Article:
Ask SleepBetter: Why Do I Dream So Much?

Have you wondered about something related to sleep, but just can’t find the answer?  Lots of people do, and that’s why we created Ask SleepBetter.  You can ask your own question on the SleepBetter Facebook Page, or by using our Ask SleepBetter contact form.  We will try to answer as many questions as possible, but we are not able to answer queries about physical issues or medicinal issues.  Those should be addressed face-to-face with a physician.

Today’s question is about dreams, and how many dreams we have each night:

“Why do I dream so much? Every night what seems to be all night. Bad dreams mostly.”

-Staci S. (via Facebook)

Most people dream pretty much the same amount.  Your sleep is broken into five stages.  The first four, called NREM (non-Rapid Eye Movement) stages, are generally dreamless.  The fifth is the REM stage, where the majority of dreaming occurs.  Most people who say they don’t dream simply don’t remember their dreams.  In laboratory studies when subjects were awakened immediately after REM sleep, they nearly always remembered their dreams very vividly.  On the flipside, if you feel like you dream all night, you may be waking during or immediately after the REM stage.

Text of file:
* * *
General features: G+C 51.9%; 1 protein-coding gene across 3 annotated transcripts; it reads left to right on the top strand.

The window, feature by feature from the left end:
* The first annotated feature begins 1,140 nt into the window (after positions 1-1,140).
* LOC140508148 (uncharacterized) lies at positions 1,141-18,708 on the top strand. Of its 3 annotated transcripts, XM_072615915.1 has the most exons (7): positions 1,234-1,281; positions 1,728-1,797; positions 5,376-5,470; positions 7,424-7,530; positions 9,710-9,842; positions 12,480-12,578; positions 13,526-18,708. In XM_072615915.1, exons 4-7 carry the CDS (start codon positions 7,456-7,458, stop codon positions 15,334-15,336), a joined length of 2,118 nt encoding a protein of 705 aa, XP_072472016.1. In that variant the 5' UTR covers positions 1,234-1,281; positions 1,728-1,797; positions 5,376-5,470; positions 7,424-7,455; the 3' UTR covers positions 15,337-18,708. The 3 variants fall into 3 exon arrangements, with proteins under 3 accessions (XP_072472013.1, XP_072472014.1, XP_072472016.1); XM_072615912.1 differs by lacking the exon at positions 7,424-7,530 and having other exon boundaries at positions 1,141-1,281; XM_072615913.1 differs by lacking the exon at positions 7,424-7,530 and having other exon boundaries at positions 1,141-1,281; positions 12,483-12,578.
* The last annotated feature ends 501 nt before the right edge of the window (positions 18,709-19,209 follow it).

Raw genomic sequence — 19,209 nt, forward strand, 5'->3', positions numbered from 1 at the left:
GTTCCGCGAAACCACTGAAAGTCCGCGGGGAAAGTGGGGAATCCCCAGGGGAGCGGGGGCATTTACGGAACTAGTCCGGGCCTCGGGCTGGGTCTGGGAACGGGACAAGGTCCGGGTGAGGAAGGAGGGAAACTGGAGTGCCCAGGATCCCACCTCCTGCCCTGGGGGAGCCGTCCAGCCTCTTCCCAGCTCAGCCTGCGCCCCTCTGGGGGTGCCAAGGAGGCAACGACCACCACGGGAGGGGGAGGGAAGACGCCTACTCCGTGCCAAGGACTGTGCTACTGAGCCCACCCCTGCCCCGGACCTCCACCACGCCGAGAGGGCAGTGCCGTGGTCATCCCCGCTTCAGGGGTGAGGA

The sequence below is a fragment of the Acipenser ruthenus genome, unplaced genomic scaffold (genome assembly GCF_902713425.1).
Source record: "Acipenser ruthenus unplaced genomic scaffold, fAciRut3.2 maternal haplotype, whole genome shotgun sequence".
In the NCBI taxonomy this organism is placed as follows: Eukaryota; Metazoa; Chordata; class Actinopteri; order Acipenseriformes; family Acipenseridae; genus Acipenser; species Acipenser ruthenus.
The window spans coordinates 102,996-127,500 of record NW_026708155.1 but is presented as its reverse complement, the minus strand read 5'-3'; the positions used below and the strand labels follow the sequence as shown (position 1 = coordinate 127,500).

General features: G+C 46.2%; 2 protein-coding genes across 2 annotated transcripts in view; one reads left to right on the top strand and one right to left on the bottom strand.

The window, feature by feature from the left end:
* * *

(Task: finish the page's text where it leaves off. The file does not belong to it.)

What this all may mean, Staci, is that you’re not sleeping as soundly as you could.  It may be due to your sleep environment or a sleep partner who is waking you.  Examine your bedding to ensure that it’s comfortable and appropriate for your sleep type (take our Zzzz Score for some clues).  Also, replace any bedding that is old or worn out.  Pillows, for instance, should be replaced every 18 months.  If your mattress is old and uncomfortable, you might consider a topper to firm it up.  For some suggestions on bedding that is designed to help you sleep better, check out our Recommended Products page.  If noise in your bedroom is the problem (for instance, if your sleep partner’s snoring is waking you) or it’s noisy outside your bedroom, try ear plugs or a white noise machine.